Join Date: Feb 2002
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|Originator: Scott K||Date: 5/16/2001 7:25 AM|
Quite Simply, if someone is fishing a Short shooting head style line to a Long Belly line, with regards to efficiency, and line control, from your standpoint, which type of line allows you personally to put more fish on the beach, period in more situations than not (Steelhead)?
|Originator: Frog Water||Date: 5/16/2001 4:34 PM|
The fisherman is the key factor in putting fish on the beach. Flies, lines,or rods make very little difference.
|Originator: Huckleberry||Date: 5/16/2001 9:30 PM|
I agree. Three or four years ago a local tackle shop and a fly fishing school organized a course on Spey casting/-fishing on the Margaree River, here in NS, fishing for Atlantic salmon. The guest instructors had come form the Netherlands and both were very accomplished Spey casters. One of them had also fished quite a bit for steelhead in BC. After the course was completed the owner of the tackle shop, a very successful and renowned Atlantic salmon fisherman, took the main instructor out for a day of fishing. The water conditions were typical for fall fishing, water pretty high and cold, and the fish stayed low.
The local guy used his standard 9 ft. 9 wt. rod with sink tip lines and the Spey instructor used a Sage 15 ft. rod with presumably sink tip lines. At the end of the day: local guy 7 fish, guest 4 fish. One should bear in mind that many folks go home skunked under these conditions. I believe Lee Wulff said something to the effect that you can't beat the local guides or fishermen when it comes to locating fish and actually catching them. I don't want to knock Spey rods and fishing, I love it. But as Frog Water said: it's the fisherman, or woman for the sake of political correctness
|Originator: Whistler||Date: 5/17/2001 2:16 AM|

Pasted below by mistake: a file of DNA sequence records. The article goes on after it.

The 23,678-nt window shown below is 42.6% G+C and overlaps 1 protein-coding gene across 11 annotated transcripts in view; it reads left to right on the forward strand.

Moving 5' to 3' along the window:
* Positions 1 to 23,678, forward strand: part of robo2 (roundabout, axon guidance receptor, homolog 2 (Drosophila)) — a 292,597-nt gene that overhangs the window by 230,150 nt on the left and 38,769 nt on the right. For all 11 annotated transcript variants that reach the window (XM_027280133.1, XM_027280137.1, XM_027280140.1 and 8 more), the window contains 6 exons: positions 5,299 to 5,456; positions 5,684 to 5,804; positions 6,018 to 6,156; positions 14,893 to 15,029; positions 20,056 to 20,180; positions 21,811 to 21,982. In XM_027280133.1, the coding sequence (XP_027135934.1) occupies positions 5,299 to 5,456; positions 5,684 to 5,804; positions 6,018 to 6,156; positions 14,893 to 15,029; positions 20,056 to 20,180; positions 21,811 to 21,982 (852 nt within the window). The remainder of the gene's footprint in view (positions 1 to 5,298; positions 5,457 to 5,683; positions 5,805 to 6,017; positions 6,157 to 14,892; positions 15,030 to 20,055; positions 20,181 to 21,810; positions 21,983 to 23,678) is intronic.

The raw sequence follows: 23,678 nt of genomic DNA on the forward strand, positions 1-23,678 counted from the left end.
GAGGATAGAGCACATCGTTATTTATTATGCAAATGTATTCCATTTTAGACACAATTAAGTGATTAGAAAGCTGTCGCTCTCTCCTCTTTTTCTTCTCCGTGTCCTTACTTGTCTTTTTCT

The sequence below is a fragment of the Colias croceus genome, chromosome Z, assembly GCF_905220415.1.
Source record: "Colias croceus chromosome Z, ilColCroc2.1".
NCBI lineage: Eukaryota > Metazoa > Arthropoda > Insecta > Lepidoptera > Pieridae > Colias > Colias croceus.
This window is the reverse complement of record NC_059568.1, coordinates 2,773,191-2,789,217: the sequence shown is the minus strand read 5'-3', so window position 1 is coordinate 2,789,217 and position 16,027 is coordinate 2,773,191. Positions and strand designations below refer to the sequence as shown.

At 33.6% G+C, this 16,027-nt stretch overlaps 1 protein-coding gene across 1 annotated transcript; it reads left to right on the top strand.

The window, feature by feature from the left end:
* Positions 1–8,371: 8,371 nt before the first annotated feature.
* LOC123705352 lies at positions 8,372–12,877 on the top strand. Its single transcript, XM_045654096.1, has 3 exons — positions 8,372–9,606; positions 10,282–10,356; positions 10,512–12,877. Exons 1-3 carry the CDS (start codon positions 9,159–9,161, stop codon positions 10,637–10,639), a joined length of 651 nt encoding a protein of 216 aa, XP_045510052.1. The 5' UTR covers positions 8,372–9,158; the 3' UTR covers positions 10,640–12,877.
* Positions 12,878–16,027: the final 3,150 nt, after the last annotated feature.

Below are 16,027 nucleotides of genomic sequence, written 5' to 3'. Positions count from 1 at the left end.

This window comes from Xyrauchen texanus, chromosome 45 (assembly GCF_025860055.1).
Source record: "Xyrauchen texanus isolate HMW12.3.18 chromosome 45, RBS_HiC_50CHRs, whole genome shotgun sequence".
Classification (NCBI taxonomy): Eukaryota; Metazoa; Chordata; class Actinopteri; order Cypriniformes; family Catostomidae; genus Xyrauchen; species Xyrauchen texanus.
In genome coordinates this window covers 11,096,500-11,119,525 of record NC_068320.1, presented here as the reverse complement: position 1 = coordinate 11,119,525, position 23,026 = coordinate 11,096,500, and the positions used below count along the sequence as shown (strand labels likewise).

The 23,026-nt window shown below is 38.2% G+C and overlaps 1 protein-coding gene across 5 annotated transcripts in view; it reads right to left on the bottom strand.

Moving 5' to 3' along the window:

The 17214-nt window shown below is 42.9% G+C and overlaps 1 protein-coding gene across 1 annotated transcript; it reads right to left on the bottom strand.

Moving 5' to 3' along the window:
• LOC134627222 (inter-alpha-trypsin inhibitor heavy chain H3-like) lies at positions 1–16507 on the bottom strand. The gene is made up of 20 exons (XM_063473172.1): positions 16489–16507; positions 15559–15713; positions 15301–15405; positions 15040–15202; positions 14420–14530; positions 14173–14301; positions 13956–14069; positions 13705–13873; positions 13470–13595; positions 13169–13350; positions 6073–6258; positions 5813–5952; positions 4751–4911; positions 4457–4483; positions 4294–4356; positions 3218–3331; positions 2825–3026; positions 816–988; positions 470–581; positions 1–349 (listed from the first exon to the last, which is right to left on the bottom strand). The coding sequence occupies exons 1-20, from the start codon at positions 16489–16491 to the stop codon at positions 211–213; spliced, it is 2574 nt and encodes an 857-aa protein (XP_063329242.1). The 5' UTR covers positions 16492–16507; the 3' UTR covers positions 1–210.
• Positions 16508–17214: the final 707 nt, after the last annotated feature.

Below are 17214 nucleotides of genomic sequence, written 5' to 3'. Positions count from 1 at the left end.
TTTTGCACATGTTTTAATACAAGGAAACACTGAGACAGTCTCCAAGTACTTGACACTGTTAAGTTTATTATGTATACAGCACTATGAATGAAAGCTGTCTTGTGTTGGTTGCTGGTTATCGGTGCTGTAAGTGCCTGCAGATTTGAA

Scott, I totally agreee with the others about the individual angler making the difference in productivity. If you were trying to ask if you'd be better off with a shooting head style or long-belly line as an all-around steelhead choice, my $.02:
The shooting head style(windcutter) lines are easier to learn to cast and shoot line thereby allowing more distance to the novice. I think once an angler has sufficient skill to cast a longer belly(accellerator)line it is a more versatile tool. By this I mean, at longer distances the long belly line is easier to control(mend). At short distances(<40') both lines will fish pretty similiar. The longer belly line should have a slightly lower grain weight at very short distances giving a slight casting advantage to the shorter bellied line for most casters. Unless you are always fishing massive rivers the best line is the compromise, something like the mid-spey. Aside from the long distance mending capabilities, the real answer, as mentioned probably has more to do with local knowledge than equipment.
|Originator: jerry||Date: 5/23/2001 5:08 AM|
I use the shooting heads for my sink tip work. Most of the casts are shorter even on big rivers where one fishes the seams along the heavier water. On a big river like the Skagit there are very few drifts where you need to extend the cast. In the summer when I use a floating line I like the long belly lines. One is now fishing the tailouts and rock garden type water. Here long casts are in order. I do not need to waste time stripping in line. I can just pick it up and cast it out again. Jerry
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